As a mineral, coal has a bad a rap as any dirt y, carboncontributing element can have. It’s not as if burning coal for energy – which is its sole funct ion – has a bright side such as t he unquestionable role played by the giving of diamonds in human propagation. Even platinum, not exactly the mineral du jour, can be used to remove noxious gases from automotive emissions.
You just burn coal, an activity that feels as futile as pouring disinfectant down a drain: in the absence of proof, one just supposes efficacy. Similarly, we really have to take it on trust that by burning coal for energy, there’s no better way of keeping ourselves warm, or reading at night.
Attendees representing the world’s coal industry at a recent IHS Energy Publishing conference in Hawaii (ironically, the kind of tropical paradise environmentalists think coal endangers), believe the continued health of their industry is crucial to human progress.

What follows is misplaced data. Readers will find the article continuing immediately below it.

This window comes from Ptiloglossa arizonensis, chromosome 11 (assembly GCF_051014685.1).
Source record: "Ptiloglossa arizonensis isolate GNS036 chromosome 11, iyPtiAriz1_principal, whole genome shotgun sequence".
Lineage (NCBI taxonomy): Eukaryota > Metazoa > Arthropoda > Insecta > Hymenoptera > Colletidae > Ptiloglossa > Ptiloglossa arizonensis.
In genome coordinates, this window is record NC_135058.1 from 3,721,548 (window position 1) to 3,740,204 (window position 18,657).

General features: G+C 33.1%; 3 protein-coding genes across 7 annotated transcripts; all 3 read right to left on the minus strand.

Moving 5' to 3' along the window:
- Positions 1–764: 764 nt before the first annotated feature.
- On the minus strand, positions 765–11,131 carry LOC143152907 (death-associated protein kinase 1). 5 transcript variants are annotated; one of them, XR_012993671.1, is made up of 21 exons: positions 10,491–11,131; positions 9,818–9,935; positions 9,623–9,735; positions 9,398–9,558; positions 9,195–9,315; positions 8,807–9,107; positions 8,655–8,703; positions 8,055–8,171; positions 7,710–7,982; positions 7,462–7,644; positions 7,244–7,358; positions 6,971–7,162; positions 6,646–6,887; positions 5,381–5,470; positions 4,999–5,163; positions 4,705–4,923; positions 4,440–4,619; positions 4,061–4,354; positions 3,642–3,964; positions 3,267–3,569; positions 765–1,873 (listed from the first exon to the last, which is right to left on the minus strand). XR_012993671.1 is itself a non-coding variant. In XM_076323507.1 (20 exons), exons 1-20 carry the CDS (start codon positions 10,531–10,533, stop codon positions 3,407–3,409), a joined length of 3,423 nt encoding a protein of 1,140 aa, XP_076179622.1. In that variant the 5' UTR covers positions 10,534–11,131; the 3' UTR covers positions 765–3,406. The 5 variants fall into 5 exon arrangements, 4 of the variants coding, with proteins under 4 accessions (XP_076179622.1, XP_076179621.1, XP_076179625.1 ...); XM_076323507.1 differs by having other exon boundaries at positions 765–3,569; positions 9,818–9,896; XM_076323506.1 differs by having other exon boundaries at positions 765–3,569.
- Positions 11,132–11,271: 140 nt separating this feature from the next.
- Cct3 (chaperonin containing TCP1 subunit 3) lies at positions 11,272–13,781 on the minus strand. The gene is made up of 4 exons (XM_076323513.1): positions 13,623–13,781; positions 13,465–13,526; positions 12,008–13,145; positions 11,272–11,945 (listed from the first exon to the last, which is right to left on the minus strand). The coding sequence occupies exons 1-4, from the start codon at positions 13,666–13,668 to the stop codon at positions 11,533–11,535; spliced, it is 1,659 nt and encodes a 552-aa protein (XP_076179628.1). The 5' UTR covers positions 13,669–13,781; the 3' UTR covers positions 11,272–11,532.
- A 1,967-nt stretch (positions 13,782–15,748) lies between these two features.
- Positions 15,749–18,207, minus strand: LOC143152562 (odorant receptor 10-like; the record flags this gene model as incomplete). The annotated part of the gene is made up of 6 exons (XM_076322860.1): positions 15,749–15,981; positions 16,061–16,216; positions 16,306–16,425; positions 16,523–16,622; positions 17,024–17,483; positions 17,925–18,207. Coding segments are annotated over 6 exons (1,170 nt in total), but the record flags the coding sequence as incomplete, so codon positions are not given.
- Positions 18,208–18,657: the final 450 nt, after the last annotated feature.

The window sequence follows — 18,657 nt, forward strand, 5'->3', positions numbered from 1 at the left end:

According to Chris Hagedorn, president of the Asia region for the $5.5bn USlisted coal mining firm, Peabody Energy, every tenfold increase in per capita electricity usage drives a ten-year increase in life expectancy. “Electricity enables people to live longer and better,” he said. As such, Hagedorn estimated the world’s coal industry has a rosy future, notwithstanding the pressure placed upon its extraction by green lobbyists and the like.
China, for instance, is expected to double its electricity-generating capacity as part of that country’s enormous urbanisation, a thrust that will require 2.5bn tons of additional coal production. “I get very excited about the role of coal,” Hagedorn said to great applause from the conference audience, clearly equally confident in the virtues of pure carbon. The fact of the matter is that for all the talk of alternative energy
sources, coal-f ired power